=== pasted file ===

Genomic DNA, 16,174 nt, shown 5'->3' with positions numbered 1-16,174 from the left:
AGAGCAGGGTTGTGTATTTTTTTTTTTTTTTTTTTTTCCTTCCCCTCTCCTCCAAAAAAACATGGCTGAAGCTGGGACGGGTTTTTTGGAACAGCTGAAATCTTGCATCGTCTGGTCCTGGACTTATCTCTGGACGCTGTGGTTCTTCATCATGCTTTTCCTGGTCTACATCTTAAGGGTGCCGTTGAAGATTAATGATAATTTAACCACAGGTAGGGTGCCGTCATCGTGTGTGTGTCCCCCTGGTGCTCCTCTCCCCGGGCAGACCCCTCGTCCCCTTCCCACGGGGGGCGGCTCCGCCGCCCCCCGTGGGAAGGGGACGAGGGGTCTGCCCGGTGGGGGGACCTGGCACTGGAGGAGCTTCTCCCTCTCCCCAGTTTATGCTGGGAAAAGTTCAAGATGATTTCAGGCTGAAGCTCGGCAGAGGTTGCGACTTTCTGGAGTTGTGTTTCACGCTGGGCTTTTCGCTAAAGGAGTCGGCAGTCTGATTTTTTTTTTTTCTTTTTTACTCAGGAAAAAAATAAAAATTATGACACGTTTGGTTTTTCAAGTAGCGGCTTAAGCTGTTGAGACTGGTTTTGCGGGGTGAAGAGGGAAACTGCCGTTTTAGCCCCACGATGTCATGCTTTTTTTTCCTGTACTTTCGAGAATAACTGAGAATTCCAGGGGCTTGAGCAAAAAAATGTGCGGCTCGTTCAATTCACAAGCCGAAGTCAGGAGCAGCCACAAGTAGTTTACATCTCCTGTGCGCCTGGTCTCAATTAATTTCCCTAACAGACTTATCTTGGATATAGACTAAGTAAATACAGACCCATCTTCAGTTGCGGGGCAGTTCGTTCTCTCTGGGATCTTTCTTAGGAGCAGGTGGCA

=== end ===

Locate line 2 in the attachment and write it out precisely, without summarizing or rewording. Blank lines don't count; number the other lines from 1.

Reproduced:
AGAGCAGGGTTGTGTATTTTTTTTTTTTTTTTTTTTTCCTTCCCCTCTCCTCCAAAAAAACATGGCTGAAGCTGGGACGGGTTTTTTGGAACAGCTGAAATCTTGCATCGTCTGGTCCTGGACTTATCTCTGGACGCTGTGGTTCTTCATCATGCTTTTCCTGGTCTACATCTTAAGGGTGCCGTTGAAGATTAATGATAATTTAACCACAGGTAGGGTGCCGTCATCGTGTGTGTGTCCCCCTGGTGCTCCTCTCCCCGGGCAGACCCCTCGTCCCCTTCCCACGGGGGGCGGCTCCGCCGCCCCCCGTGGGAAGGGGACGAGGGGTCTGCCCGGTGGGGGGACCTGGCACTGGAGGAGCTTCTCCCTCTCCCCAGTTTATGCTGGGAAAAGTTCAAGATGATTTCAGGCTGAAGCTCGGCAGAGGTTGCGACTTTCTGGAGTTGTGTTTCACGCTGGGCTTTTCGCTAAAGGAGTCGGCAGTCTGATTTTTTTTTTTTCTTTTTTACTCAGGAAAAAAATAAAAATTATGACACGTTTGGTTTTTCAAGTAGCGGCTTAAGCTGTTGAGACTGGTTTTGCGGGGTGAAGAGGGAAACTGCCGTTTTAGCCCCACGATGTCATGCTTTTTTTTCCTGTACTTTCGAGAATAACTGAGAATTCCAGGGGCTTGAGCAAAAAAATGTGCGGCTCGTTCAATTCACAAGCCGAAGTCAGGAGCAGCCACAAGTAGTTTACATCTCCTGTGCGCCTGGTCTCAATTAATTTCCCTAACAGACTTATCTTGGATATAGACTAAGTAAATACAGACCCATCTTCAGTTGCGGGGCAGTTCGTTCTCTCTGGGATCTTTCTTAGGAGCAGGTGGCA